Heart attack usually is caused by a clot that stops blood flow supplying oxygen to an area of heart muscle, which results in heart muscle death. Stroke or "brain attack" is caused by a loss of blood supply to the brain (usually a blood clot) or by hemorrhagic stroke (bleeding within the brain), which results in brain tissue death. Both heart attack and stroke usually come on suddenly, produce similar symptoms, can be disabling, and can be fatal. The classic symptoms and warning signs of heart attack are different. Classic heart attack warning signs are chest pain or discomfort, shortness of breath, pain that radiates to the shoulders, back, arms, belly, jaw, or teeth, sweating, fainting, and nausea and vomiting. Moreover, woman having a heart attack may have additional symptoms like abdominal pain or discomfort, dizziness, clammy skin, and moderate to severe fatigue. The classic symptoms and warning signs that a person is having a stroke are confusion or loss of consciousness, sudden severe headache, speech problems, problems seeing out of one or both eyes, and numbness or weakness of only one side of the body. Moreover, a woman having a stroke may have additional warning symptom and signs like shortness of breath, disorientation, agitation, behavioral changes, weakness, nausea, vomiting, seizures, and hiccups. Recognition of stroke symptoms is vital for emergency treatment. The acronym "FAST" stands for recognition of Facial drooping, Arm weakness, Speech difficulty, and a Time for action. If you experience the symptoms heart attack or stroke (FAST) or see them develop in another person, then contact 911 immediately.
Migraine and Stroke
Migraine headache is a type of headache in which the exact cause is not known; however, they may be inherited, and certain foods and environmental factors can trigger and may contribute them. A stroke (brain attack) happens when a blood vessel in the brain leaks, bursts, or becomes blocked, which can be caused by many other health problems. Both migraines and strokes can can cause severe head pain (migraine pain usually is only on one side of the head). Migraine aura symptoms may mimic or feel like a stroke or mini-stroke (transient ischemic attack, TIA) because they have similar symptoms and signs like severe headache, numbness in the legs, feet, arms, hands, or face, nausea, vomiting, and dizziness. Other migraine aura symptoms include vision problems like flashing lights or blind spots in one eye. The main difference between migraine headache and stroke symptoms and signs is that a migraine headaches usually come on gradually while a stroke symptoms come on suddenly and unexpectedly.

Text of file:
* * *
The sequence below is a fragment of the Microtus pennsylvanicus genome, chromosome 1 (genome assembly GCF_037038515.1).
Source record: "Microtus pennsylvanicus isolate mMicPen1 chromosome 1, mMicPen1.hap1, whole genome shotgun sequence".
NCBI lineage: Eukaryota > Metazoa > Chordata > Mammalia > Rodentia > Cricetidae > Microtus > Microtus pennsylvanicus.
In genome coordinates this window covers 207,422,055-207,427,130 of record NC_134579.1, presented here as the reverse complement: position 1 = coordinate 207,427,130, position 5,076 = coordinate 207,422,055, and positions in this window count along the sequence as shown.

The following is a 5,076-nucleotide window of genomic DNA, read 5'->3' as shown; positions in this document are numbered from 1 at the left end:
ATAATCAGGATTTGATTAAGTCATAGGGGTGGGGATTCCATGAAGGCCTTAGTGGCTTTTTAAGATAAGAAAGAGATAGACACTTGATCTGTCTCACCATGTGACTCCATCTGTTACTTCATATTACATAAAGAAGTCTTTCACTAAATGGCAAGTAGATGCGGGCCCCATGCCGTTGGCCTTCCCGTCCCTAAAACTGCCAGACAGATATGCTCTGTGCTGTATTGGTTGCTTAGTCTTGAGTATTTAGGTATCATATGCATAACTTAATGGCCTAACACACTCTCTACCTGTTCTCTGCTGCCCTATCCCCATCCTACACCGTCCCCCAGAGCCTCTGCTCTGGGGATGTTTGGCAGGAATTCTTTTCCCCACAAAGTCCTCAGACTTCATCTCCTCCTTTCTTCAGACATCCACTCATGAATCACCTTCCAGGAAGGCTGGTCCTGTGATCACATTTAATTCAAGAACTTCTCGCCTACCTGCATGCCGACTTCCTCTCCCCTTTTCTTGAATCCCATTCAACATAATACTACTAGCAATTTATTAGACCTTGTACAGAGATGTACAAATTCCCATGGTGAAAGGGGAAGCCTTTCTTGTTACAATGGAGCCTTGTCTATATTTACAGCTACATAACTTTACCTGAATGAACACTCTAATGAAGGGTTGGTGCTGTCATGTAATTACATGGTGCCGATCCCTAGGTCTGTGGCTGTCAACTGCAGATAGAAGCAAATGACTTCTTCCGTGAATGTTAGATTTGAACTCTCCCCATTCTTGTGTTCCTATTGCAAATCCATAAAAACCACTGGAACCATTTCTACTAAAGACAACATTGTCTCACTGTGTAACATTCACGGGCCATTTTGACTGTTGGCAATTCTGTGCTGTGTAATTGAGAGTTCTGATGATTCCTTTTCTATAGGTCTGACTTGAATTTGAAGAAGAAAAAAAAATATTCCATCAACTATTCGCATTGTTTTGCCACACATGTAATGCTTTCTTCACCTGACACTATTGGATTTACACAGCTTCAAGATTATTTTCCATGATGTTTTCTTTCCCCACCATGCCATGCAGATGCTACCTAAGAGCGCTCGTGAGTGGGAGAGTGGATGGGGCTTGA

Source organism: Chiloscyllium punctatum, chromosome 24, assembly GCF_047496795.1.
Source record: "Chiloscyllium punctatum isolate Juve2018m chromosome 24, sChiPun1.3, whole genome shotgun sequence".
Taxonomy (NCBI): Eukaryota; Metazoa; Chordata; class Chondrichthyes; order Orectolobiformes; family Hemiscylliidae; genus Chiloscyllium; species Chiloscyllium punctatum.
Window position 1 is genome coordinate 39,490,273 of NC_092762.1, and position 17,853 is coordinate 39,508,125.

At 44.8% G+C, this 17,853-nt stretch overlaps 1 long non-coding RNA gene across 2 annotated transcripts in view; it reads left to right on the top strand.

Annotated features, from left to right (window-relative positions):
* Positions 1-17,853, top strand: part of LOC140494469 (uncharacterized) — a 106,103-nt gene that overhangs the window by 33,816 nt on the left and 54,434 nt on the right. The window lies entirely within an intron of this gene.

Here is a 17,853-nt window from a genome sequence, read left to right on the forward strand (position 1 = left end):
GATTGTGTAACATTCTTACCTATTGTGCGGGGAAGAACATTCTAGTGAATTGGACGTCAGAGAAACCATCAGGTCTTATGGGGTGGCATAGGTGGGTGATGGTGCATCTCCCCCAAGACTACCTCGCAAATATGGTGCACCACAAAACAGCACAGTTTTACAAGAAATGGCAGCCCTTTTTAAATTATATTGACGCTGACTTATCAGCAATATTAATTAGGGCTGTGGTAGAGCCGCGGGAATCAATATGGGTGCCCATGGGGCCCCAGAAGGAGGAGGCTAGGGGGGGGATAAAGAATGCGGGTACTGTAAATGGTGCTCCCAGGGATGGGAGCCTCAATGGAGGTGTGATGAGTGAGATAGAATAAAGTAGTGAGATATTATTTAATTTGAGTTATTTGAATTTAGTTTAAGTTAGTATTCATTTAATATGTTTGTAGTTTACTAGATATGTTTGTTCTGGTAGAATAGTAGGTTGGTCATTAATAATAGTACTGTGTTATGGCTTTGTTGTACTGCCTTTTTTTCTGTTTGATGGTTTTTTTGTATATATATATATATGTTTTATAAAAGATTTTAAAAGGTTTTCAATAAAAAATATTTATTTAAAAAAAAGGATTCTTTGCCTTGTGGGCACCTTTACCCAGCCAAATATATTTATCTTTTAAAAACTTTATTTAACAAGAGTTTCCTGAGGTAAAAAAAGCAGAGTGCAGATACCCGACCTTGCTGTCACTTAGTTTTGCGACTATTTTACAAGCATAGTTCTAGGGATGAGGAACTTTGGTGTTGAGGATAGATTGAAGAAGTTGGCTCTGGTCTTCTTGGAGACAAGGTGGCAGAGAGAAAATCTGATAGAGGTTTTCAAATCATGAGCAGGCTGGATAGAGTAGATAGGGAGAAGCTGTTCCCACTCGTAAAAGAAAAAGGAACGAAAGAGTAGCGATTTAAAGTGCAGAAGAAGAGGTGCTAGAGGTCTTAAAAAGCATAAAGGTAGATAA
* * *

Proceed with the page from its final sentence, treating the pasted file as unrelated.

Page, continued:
Stroke vs Aneurysm (Differences and Similarities)
A stroke or "brain attack" is caused because blood flow to an area of the brain has been cut off by a blood clot or by a weakened or damaged blood vessel (for example, head trauma). The damaged area of the brain dies, which results in loss of function like speech capabilities, muscle movement, or muscles of an extremity like an arm or leg is reduced or lost completely. An aneurysm is a weakness in an artery wall. This weakness in the wall causes the artery to widen or balloon out, and then they rupture or break open.
Stroke is the third leading killer in the United States. Some of the warning signs of stroke include sudden confusion, trouble seeing with one or both eyes, dizziness, loss of balance, and more. Stroke prevention and reatable risk factors for stroke include lowering high blood pressure, quit smoking, heart disease, diabetes control and prevention.
Treatment & Diagnosis
- Stroke FAQs
- What Is a Massive Stroke?
- Cancer,Stroke & Heart Attack Risks- ReducedThrough Walking
- Ramipril, Heart Disease, Stroke & Diabetes
- Heart Disease & Stroke - Progress
- Higher Chance of Blood Clots Forming?
- Proven measures to prevent heart attacks and strokes?
- Heart Disease Stroke and Diabetes
- The Cox-2 Inhibitors Controversy: Q&A with Dr. Shiel
- Stroke: Recognizing a Stroke - Three Commands for the Victim
- How Pie Prevents Blood Clots
- TIA (Mini Stroke) Symptoms: A Trip to the ER
- Angina: Don't Take It Lightly
- Surviving a Stroke
- Can Gallbladder Problems Cause Blood Clots?
- Do I Have Angina?
- Is It a Stroke or a TIA (Mini Stroke)?
- Stroke Symptoms - Typical
- Stroke Treatment
- Angina Diagnosis
- Angina Symptoms
- Stroke Symptoms
Medications & Supplements
Report Problems to the Food and Drug Administration
You are encouraged to report negative side effects of prescription drugs to the FDA. Visit the FDA MedWatch website or call 1-800-FDA-1088.
Professional side effects and drug interactions sections courtesy of the U.S. Food and Drug Administration.